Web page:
Ladybrillemag.com: What is Confidence Model Management all about?
Nana: It’s about new, its about the under dogs, its about challenging, it’s about leading, breaking through, being you and not following. It’s about having Confidence. Not arrogance but Confidence.
Ladybrillemag.com: I feel you. How did the name come about?
Nana: Coming up with a name for our agency was quite tough. We had girls of all variations, many black girls, many mainstream European girls and also many girls that didn’t look like the typical commercial model. We wanted a word that made sense to us but at the same time didn’t really trouble the brain. In fact many people wanted to think of something that will describe us, I wanted to think of something that will direct us, guide us and move us on, and Confidence was the word. We were a small agency in an industry that is heavily biased and mainly favors the successful and the norm such as what is in fashion, hence the fashion industry. In this case Confidence is what would drive us through with all our unique faces and ethnic models and status in the industry. And 4 years later here we are. Not there yet, but here, and here is very good for that amount of time.
Ladybrillemag.com: Share with us a few of your successes and 1 of the greatest challenges you have faced in operating your model business?
Nana: Personally the greatest challenges was having to be as professional as I could to the tee. I was a straight, young black male with no previous history in fashion scouting girls and having to meet them or train them at my place. The doubts were already in the air from potential models, critics, competitive agencies, models you rejected, all of them just waiting for something to pin point at me and kick off the rumors. In fact one competitor had already started rumors to some of our models on myspace, we had myspace in those days, saying that we were exploiting the model financially and sexually. And little did she know she was writing this to internet profiles of the models that the agency set up on behalf of the models. So you could see that if we actually had something for people to jump at us with we would have got it.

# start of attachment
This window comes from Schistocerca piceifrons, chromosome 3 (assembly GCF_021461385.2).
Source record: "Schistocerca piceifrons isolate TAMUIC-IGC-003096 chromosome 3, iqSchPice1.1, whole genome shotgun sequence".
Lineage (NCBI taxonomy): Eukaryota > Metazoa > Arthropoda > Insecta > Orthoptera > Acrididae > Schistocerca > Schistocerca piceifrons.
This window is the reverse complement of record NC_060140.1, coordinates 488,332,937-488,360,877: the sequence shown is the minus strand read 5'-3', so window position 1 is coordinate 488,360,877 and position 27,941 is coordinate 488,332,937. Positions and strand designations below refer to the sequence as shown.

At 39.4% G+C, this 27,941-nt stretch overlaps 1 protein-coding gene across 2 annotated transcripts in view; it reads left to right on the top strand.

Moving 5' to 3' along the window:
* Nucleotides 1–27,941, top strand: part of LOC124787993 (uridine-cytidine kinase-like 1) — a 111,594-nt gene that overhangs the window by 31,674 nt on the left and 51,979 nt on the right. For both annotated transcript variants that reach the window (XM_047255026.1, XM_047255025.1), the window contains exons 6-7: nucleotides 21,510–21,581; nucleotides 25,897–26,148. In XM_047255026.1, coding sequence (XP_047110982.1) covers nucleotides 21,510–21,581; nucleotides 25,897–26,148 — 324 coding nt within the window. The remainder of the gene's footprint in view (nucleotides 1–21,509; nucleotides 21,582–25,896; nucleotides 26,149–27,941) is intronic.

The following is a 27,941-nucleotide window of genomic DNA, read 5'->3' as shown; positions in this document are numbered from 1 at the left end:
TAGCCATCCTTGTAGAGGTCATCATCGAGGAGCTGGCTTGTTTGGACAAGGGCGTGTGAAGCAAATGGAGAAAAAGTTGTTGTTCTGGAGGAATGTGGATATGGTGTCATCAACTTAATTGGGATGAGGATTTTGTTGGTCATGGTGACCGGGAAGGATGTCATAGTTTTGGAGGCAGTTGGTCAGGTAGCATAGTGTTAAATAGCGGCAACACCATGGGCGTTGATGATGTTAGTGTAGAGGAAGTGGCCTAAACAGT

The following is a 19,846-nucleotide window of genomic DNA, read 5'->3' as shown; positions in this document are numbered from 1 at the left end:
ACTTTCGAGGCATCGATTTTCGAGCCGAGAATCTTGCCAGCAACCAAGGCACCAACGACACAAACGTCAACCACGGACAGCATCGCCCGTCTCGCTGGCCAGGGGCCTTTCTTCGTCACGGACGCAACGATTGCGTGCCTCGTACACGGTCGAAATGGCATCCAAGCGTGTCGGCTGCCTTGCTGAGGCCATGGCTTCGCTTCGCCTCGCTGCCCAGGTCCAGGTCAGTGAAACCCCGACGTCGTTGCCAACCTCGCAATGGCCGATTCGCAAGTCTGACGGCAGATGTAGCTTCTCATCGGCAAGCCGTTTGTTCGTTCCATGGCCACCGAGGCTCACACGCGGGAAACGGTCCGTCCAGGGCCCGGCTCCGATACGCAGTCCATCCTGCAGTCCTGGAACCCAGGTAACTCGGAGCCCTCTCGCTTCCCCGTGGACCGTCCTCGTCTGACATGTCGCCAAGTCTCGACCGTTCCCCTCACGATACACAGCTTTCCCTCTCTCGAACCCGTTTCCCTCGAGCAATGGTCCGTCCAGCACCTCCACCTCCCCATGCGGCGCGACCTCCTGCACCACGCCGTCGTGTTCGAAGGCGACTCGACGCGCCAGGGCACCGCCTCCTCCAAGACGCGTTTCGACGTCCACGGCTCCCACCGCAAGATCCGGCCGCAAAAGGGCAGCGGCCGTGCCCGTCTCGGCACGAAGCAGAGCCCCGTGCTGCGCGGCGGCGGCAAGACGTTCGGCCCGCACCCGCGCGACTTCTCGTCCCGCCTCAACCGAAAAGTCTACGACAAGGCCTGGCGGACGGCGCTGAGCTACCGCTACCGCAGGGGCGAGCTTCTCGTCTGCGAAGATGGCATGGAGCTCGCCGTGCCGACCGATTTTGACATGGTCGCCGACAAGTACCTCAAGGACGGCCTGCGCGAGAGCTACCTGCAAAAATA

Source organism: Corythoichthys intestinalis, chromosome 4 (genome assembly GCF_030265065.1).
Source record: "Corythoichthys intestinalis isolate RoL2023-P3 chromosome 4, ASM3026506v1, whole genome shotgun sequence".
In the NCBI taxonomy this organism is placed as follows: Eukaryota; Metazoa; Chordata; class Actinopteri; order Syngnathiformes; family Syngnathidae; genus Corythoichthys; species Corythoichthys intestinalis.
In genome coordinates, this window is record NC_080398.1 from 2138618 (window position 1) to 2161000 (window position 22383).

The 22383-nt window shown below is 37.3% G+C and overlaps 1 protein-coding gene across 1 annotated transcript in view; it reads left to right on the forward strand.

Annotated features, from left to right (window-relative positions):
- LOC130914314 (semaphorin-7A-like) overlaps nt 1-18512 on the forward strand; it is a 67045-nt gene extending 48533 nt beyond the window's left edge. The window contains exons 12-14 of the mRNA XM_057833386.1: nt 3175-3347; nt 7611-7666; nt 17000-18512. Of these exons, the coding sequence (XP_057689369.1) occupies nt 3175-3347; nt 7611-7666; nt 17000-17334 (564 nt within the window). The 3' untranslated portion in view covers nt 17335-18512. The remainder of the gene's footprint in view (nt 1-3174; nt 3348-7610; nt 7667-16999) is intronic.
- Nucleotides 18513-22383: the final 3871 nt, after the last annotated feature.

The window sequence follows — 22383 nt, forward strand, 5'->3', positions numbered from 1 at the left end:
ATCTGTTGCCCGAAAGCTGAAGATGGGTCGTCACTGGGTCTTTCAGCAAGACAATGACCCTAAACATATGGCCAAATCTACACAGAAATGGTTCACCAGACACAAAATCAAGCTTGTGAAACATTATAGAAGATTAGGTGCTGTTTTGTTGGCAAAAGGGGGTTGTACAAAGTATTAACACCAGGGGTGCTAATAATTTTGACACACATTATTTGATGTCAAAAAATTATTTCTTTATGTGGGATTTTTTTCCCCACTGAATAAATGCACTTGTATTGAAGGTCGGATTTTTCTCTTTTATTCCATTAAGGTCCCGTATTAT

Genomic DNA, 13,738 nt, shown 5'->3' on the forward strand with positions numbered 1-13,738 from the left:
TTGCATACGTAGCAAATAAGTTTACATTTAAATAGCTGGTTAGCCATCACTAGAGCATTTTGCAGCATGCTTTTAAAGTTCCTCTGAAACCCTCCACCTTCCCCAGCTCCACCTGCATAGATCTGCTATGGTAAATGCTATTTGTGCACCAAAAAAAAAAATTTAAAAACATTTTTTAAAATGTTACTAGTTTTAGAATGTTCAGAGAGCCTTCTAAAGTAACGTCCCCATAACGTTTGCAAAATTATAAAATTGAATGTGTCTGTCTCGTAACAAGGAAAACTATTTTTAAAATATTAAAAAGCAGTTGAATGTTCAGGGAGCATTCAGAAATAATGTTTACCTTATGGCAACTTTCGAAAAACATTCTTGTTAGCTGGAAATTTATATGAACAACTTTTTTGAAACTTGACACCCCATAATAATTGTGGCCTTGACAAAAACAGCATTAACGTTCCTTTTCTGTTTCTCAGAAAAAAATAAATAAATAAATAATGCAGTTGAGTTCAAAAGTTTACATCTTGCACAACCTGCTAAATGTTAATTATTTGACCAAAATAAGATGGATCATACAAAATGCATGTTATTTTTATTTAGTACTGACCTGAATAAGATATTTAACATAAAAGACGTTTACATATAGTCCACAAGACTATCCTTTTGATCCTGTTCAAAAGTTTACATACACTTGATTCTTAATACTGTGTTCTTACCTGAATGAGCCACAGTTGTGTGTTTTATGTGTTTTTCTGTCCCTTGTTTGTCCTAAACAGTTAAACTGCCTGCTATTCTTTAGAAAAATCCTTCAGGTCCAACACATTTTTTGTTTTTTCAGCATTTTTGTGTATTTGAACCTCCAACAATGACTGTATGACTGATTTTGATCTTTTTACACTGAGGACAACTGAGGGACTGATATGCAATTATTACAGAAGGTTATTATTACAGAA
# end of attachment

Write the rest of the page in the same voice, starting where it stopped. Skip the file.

We had to be as clear cut and honest and as formal as we could be with our models. Not many agencies on our level were working in a legitimate style, because the reality makes it almost impossible to afford if you are a new agency to operate by the standard regulations on an agency in UK. But we managed it then, and to date, we might not have as many jobs as some of the major but at least no one can define us in a negative manner.
Ladybrillemag.com: Interesting. What kind of clients have you been able to secure for your models?
Nana: The list goes on, but in terms of known brands, our girls have featured in Vogue, iD, adidas campaign, Vision express, L’Officiel, Mac, various fashion week designers, boutiques and magazines.
Ladybrillemag.com: What is the biggest project you have had so far?
Nana: Well I judge the the size of the project by the size of the pay. You can have a designers with all the funky names but half the time their pay is tight. Our biggest project was a campaign for UBS Bank and we got paid a few £10,000s for one model. That was quite nice. (Smiles)